If I can cook it, you can cook it And I'll travel the world to bring it back home to you.

Day One of My Great Adventure 2: Getting there is hardly any fun at all

British Airways Flight 174 JFK to LHR
The Cunard Line, whose ships have crossed the Atlantic since 1840, ran an Advertising campaign using the headline “Getting there is half the fun.” This was just as the first jets streaked across the Atlantic in hours instead of the 5 days Cunard’s fastest Queens took to lumber across the ocean.  Very soon, a transatlantic ocean voyage was an oddity, relegated, even by Cunard, to a few times a year when ships were being repositioned from European summers to Caribbean winters.  Speed won out. Jets made a one-week European jaunt or a three day business trip a reality never possible by ship.  Today, with few exceptions, even ship aficionados are now forced to fly to their cruise’s starting point. And quite honestly, getting there is no fun at all. Take that back.  Business class and First class are perfectly lovely– even if they cost every bit as much as 6 days on Cunard’s flagship Queen Mary.  But Coach is a series of indignities starting at security and ending at baggage claim at your destination.


Seating Photo Courtesy of The Points Guy

Last Spring as I flew through Paris to Budapest, I had a hard time believing what depths Coach had sunk to.  Aboard an Airbus 380, that most massive of planes Coach is like going to a terrible movie theater with the worst seats in the world.  Both ways were endurance contest.  So with great  trepidation, I plunked down an extra $495 to fly British Airways “Premium Economy” both going to and coming from Viking Star, the Viking Ocean cruise ship, I am flying to Barcelona to meet.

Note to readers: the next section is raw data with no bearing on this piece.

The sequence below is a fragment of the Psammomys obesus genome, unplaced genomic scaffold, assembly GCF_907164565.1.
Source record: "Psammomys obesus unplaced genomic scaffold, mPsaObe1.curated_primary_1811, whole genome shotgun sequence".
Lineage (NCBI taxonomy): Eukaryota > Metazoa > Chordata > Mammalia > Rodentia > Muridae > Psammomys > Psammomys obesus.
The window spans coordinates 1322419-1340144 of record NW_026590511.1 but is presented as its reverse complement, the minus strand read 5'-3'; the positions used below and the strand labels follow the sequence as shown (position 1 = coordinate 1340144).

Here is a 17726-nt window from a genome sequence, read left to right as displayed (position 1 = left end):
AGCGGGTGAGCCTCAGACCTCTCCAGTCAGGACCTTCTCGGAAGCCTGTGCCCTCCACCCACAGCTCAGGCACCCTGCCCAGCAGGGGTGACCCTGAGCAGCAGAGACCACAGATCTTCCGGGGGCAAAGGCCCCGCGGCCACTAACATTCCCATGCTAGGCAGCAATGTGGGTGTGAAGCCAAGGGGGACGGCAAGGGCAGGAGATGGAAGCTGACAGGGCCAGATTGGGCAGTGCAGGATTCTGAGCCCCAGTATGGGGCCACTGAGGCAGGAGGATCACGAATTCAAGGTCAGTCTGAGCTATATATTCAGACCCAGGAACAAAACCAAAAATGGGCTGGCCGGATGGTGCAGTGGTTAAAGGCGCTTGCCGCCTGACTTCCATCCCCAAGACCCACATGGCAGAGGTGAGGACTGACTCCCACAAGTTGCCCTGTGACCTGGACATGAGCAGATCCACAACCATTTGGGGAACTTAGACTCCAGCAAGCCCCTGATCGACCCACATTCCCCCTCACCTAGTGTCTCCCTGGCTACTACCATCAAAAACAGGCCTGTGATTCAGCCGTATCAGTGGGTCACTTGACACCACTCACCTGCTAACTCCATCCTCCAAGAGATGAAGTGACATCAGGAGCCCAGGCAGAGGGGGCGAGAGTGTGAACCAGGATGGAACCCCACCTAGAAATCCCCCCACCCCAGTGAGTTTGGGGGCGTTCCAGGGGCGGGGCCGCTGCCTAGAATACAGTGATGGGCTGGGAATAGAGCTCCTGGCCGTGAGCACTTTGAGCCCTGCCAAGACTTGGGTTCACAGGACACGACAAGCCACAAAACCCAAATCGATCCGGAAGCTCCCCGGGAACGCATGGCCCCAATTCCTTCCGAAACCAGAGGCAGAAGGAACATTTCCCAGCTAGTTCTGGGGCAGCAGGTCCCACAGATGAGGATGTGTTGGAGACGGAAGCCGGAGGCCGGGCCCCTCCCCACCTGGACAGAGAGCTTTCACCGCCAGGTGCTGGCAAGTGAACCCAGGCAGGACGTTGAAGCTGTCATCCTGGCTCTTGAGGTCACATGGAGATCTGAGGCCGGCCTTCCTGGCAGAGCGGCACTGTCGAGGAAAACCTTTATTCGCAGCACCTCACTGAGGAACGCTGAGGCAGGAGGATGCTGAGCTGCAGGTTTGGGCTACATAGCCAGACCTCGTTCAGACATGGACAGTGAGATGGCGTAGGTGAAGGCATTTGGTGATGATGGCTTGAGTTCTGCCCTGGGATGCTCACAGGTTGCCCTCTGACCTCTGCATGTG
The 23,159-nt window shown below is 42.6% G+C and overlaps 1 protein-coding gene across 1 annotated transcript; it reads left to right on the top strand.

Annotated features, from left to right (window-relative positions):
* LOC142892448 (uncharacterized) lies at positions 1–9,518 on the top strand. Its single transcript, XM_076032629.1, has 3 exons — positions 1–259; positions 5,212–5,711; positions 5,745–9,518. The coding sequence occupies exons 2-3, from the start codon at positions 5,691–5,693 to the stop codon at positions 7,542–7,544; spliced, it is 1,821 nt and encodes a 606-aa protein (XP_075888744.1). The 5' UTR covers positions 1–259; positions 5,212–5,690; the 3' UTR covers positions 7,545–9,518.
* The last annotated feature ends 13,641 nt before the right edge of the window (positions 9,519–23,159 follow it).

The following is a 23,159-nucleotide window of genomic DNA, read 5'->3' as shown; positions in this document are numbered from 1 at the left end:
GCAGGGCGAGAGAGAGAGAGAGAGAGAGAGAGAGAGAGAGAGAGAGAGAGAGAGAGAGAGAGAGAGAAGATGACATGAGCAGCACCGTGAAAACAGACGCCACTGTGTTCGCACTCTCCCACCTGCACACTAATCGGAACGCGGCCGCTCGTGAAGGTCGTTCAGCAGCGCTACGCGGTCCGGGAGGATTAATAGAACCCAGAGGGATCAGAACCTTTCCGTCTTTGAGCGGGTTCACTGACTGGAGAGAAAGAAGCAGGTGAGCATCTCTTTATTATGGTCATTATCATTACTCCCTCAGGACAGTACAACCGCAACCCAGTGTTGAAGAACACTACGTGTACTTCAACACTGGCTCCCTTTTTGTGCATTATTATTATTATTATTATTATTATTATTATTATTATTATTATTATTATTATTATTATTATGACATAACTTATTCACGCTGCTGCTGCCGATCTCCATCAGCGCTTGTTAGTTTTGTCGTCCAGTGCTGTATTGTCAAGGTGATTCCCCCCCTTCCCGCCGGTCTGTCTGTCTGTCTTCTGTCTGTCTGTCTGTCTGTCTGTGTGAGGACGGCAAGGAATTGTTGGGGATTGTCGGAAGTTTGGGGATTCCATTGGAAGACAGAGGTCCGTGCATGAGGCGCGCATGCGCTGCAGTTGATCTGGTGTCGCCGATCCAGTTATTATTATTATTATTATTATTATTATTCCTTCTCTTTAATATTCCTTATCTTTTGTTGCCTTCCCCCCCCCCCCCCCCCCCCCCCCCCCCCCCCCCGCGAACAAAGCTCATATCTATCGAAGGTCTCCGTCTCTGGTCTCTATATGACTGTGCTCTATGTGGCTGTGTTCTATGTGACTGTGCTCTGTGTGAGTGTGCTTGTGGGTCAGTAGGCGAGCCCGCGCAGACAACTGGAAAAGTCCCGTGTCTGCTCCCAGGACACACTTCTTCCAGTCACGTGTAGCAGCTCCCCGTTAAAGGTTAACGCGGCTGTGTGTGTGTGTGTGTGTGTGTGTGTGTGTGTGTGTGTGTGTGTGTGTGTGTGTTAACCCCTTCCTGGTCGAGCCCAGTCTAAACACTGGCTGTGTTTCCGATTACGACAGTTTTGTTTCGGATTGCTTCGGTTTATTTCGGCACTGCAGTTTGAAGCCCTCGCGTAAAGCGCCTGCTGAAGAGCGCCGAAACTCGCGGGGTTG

PR Photo of Premium Economy Filet

I am happy to report, it’s everything it should be for $495. Roundtrip.  There is 8 more inches of legroom, just a two-four-two seating plan and unlike certain flights on other airlines, the seats recline without your wanting to strangle the person in front of you. I would say that BAs Premium Economy is just a notch below  Domestic First Class, if that. And how was the food?  In June, I forked out 25 Euros for an Air France meal so pedestrian that I wrote them a received a refund.  Tonight’s meal, as advertised, was identical to a selection from BA’s Business Class service. It was one I’ve had flying to LA for years:  A filet mignon, cooked to within an inch of its life, but served with ‘real’ china and ‘real’ silverware’ and copious amounts of wine. It certainly wouldn’t garner any Michelin stars but, at least,  I wouldn’t demand a refund.

Leave a Reply

Your email address will not be published. Required fields are marked *